Send and receive database signals

  • February 15, 2018
  • check-paym check-pay

This is the second post in a 2-part series about how to manage DBC databases using the Kvaser database library (kvadblib) and Python:

  1. Handling CAN databases in Python
  2. Send and receive database signals

 

In the first post we created a DBC database and took a peek inside to verify that we got what we asked for. Now we will use the database to send signals with physical values set from Python.


Send and receive CAN messages

Before sending signals using our database, let us first remind ourselves on how to write and receive a raw CAN message using Python.

from canlib import kvadblib
from canlib import canlib
from canlib import Frame

def open_channel(channel):
    ”””Open a new channel, set bitrate 1Mbit/s and go bus on.”””
    ch = canlib.openChannel(channel, canlib.canOPEN_ACCEPT_VIRTUAL)
    ch.setBusOutputControl(canlib.canDRIVER_NORMAL)
    ch.setBusParams(canlib.canBITRATE_1M)
    ch.busOn()
    return ch


def close_channel(ch):
    ”””Go bus off and close channel.”””
    ch.busOff()
    ch.close()

def send_receive_raw(ch0, ch1):
    # send a CAN frame without using kvadblib
    frame = Frame(id_=4,data=bytearray(b ’\x00\x00\x00\x00\xd8\x00\x1e\x00 ’))
    print(”Sending frame : %s” % frame)
    ch0.write(frame)

    # read message back
    print(”Receiving frame: %s” % str(ch1.read()))


ch0 = open_channel(0)
ch1 = open_channel(1)

send_receive_raw(ch0 , ch1)

close_channel(ch0)
close_channel(ch1)

Listing 1: Code sample showing how to write and receive a CAN message.

There should be no big surprises here1, sending the CAN message on channel zero is done with ch0.write(), receiving is done on channel one using ch1.read(). Running this small sample shows the following on standard out:

Sending frame: Frame(id=4, data=bytearray(b’\x00\x00\x00\x00\xd8\x00\x1e\x00’), dlc=8, flags=0, timestamp=None)
Receiving frame: Frame(id=4, data=bytearray(b’\x00\x00\x00\x00\xd8\x00\x1e\x00’), dlc=8, flags=2, timestamp=4)

Binding CAN messages

The first step when sending CAN signals is to open a database and associate a CAN frame with a message that is defined in the database.

# open the database we would like to use
db = kvadblib.Dbc(filename=’db_histogram.dbc’)

# fetch the message we are going to use from the database
lim_002 = db.get_message_by_name(’LIM_002’)

# create a BoundMessage, containing an empty frame with the correct
# id and dlc.
bmsg_0 = lim_002.bind()

When we bind a database message, we get a new object with space allocated for ID, DLC and Data, and at the same time the ID and DLC has been set according to the message specification. Now we can use the newly created BoundSignal to access our signals as attributes.

# We set the raw value of our signal ’Load ’ using attributes
bmsg_0.Load.raw = 0xff

print(”The bound message now looks like:\n%s” % bmsg_0)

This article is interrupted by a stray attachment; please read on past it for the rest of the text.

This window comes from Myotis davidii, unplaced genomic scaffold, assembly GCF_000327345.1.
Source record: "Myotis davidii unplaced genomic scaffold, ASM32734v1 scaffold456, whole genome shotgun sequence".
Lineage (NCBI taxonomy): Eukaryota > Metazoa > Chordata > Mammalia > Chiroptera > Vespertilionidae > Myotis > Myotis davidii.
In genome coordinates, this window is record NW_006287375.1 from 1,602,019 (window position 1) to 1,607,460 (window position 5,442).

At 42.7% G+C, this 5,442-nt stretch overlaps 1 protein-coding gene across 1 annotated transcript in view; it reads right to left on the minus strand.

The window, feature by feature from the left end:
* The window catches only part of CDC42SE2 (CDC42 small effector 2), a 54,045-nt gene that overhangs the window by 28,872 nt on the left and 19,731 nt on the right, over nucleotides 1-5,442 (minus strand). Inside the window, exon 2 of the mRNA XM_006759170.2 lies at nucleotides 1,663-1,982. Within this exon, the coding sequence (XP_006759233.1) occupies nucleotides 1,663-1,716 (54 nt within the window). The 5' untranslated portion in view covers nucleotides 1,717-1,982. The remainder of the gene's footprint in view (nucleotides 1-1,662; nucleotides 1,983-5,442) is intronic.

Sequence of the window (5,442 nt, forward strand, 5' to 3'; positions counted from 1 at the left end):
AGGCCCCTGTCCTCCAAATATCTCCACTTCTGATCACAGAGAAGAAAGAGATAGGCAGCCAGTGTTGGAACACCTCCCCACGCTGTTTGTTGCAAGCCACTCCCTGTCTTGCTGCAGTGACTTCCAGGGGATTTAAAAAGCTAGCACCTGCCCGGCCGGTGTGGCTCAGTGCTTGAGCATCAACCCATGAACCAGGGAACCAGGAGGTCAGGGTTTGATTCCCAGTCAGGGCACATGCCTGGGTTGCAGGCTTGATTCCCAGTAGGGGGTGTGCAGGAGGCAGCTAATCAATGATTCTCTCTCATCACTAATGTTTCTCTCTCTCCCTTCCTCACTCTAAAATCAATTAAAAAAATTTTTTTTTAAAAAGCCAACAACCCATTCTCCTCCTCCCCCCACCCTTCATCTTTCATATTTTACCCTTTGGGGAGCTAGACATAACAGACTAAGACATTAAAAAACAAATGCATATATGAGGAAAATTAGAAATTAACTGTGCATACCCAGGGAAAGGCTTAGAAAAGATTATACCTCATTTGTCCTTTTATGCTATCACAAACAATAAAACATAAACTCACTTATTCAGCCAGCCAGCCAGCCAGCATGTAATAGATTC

print(”Load signal as raw value: %s” % bmsg_0.Load.raw)
print(”and as physical value: %s” % bmsg_0.Load.phys)

# More often we are interested in setting the physical value of the signal
bmsg_0.Load.phys = 75

print(”Load signal as raw value: 0x%x” % bmsg_0.Load.raw)
print(”and as physical value: %s” % bmsg_0.Load.phys)

Running the above code results in the following on standard output:

The bound message now looks like:
Frame: message_name:LIM_002, data:bytearray(b’\xff\x00\x00\x00\x00\x00\x00\x00’)
Load signal as raw value: 255
and as physical value: 3.5733110840282835e-43
Load signal as raw value: 0x42960000
and as physical value: 75.0

Send and receive CAN frames

Now that we have our bound message with the correct content, we use ._frame to extract the frame in a format suitable for the call to write().

# send a CAN frame using standard write () method
ch0.write(bmsg_0._frame)

# create another BoundSignal, this time containing a frame read from
# channel 1
bmsg_1 = lim_002.bind(ch1.read(timeout=100))

Taking the this new code and combining it with our first code sample, we end up with the following final result:

from canlib import canlib
from canlib import kvadblib

def open_channel(channel):
    ”””Open a new channel, set bitrate 1Mbit/s and go bus on. ”””
    ch = canlib.openChannel(channel, canlib.canOPEN_ACCEPT_VIRTUAL)
    ch.setBusOutputControl( canlib.canDRIVER_NORMAL)
    ch.setBusParams( canlib.canBITRATE_1M)
    ch.busOn()
    return ch

def close_channel(ch):
    ”””Go bus off and close channel.”””
    ch.busOff()
    ch.close()

def send_receive_sig(ch0, ch1):
    # open the database we would like to use
    db = kvadblib.Dbc(filename=’db_histogram.dbc’)

    # fetch the message we are going to use from the database
    lim_002 = db.get_message_by_name(’LIM_002’)

    # create a BoundMessage, containing an empty frame with the correct
    # id and dlc.
    bmsg_0 = lim_002.bind()

    # Set signal value
    bmsg_0.Load.phys = 75

    print(’Sending: %s’ % bmsg_0.Load)
    # send a CAN frame using standard write() method
    ch0.write(bmsg_0._frame)

    # create another BoundSignal, this time containing a frame read from
    # channel 1
    bmsg_1 = lim_002.bind(ch1.read(timeout=100))

    print(’Received signal Load: %s %s’ % (bmsg_1.Load.phys, bmsg_1.Load.unit))

ch0 = open_channel(0)
ch1 = open_channel(1)

send_receive_sig(ch0, ch1)

close_channel(ch0)
close_channel(ch1)

Running our last code sample gives the following result.

Sending: <BoundSignal: name=’Load’, phys=75.0>, unit:metric ton
Received signal Load: 75.0 metric ton

We have now scratched the surface on how to take advantage of the Kvaser database library (kvadblib) in order to use signals instead of creating and sending CAN messages manually.


Footnotes

1 The usage of canlib.Frame is new in v1.5 so that could have been a small surprise… 😉

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